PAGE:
We finally noticed one was in there a couple of times, and had a single byte that changed. We tried changing the byte, and suddenly we could command the exact amount of power the heater was using to heat water. We STILL don’t know what the other bytes do, or don’t do. We might puzzle that out at some point, but there were several messages from both the DMOC45 and the UQM Powerphase that we have no clue what they do. But it will already do all we want it to do. So we’re unlikely to spend much more time on it.

In this week’s show, we did include a longish description from Kerry Manning of his efforts with the Chevy Volt battery pack. He reports impressive performance from the LGChem cells. And he gives some insight into how to hunt down a pack at the junkyard. What he described didn’t sound easy. Head, wall. Wall, head.

The star of the show of course is again Damien Maguire. And therein lies a tale. Some months back I picked out a little different wall for me. The problem is, I didn’t really WANT it. It’s a little difficult to put udder balm on your scalp in preparation for a head/wall butting contest when it’s not something you REALLY want. But I heard from so many of you about it that I took it as a personal wall anyway. And that was the topic of fast charging.

In the first place, if the only tool in your belt is a hammer, all problems start to look like nails. I LOVE electric cars and indeed I never do get over it. And I’m totally committed to the TOTAL changeover to magnetic drive for personal transportation WORLDWIDE. Accept no substitutes and nothing less. But if I have to go more than about 200 miles, I DO own eight aircraft still. And I AM type rated in all of them. If I want the roar of power, a Lear24D is the weapon of choice. And if I DID for some godforsaken reason want to drive across country, I have an ICE Cadillac ESV that is really quite comfortable on long trips.

But it is one of the remaining objections to the electric car – you can’t drive it intercity. Worse, OEM cars have become available, notably the Tesla Model S that CAN drive cross country. Nissan Leaf being somewhat less capable, it DOES have a CHAdeMO fast charge function and apparently at least some Leaf owners find that to be a necessary option.
And the thought that OEM cars CAN fast charge but that this is somehow beyond the reach of DIY vehicles is just not acceptable. It’s kind of a slap in the face challenge – you can’t do it.

I beg your pardon? CAN’T do it? Says who and says you. Uhm. (spits on sidewalk). Just how big a boy are ya?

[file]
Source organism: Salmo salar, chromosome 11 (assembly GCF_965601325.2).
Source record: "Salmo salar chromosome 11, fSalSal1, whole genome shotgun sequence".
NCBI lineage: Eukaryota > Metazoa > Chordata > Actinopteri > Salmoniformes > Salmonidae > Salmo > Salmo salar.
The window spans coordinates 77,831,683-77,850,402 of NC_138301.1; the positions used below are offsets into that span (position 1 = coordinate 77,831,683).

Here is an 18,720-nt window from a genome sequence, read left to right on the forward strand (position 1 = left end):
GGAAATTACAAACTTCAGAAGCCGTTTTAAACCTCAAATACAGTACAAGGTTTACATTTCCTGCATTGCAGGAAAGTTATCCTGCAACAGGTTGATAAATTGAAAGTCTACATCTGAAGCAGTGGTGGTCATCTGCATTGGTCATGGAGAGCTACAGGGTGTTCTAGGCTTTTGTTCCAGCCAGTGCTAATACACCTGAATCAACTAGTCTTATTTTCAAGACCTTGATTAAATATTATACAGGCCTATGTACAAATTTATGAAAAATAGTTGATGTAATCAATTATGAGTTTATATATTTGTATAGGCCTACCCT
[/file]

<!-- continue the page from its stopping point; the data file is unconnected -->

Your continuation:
So we brought in plugs and inlets, I actually mounted one on the as yet unfinished THING PART DUH. And we have been working for months with Paulo Almeida on a hardware device to basically control a CHAdeMO charge cycle. The irony is, the closest CHAdeMO charge station is 120 miles away. We don’t have such a thing in Cape Girardeau. We don’t REALLY have public J1772 charge stations except for EVTV. When we get it done, it does me no good at all. But we have every intention of having a CHAdeMO kit online in the next couple of months.

That does not appear to be the case with Damien Maguire and his Land Yacht. Ireland has apparently been crop dusted from the air with CHAdeMO charge stations sprinkled every 4 miles across the land. Project “Inter-urban Electric Drive” is deployed all around Ireland. Thanks to CHAdeMO fast charge point, Irish drivers enjoy stress-free inter-urban drives across the country. Today, 48 stations of the fast charge are already available in major urban locations. Convinced of the efficiency of the fast chargers, Ireland plans to install sixty more chargers.


To put this in perspective, Ireland sports a land mass of some 32,595 square statute miles with 108 CHAdeMO fast charge stations. The state of Missouri, on the other hand is more than TWICE as large at 69,709 square miles. We have 11 CHAdeMO charge stations. Six in St. Louis and five in Kansas City. Those almost entirely at Nissan Dealerships.

Damien will be able to drive anywhere and everywhere his heart desires across the emerald isle. I can’t reach the closest one here without a flatbed truck.

Ergo the REAL reason for his trip to Cape Girardeau – he just had to have one of those JLD505 boards in his hands. He had already ordered a Yazaki inlet from us months ago. As soon as he arrived back home, he decided ONE broken JLD505 wasn’t enough and requested another. He wired the entire thing up in a week. I would urge all brick walls within hailing distance of Wexford to take cover in the nearest basement, low spot, or community shelter. This man has a bald head and he knows how to use it.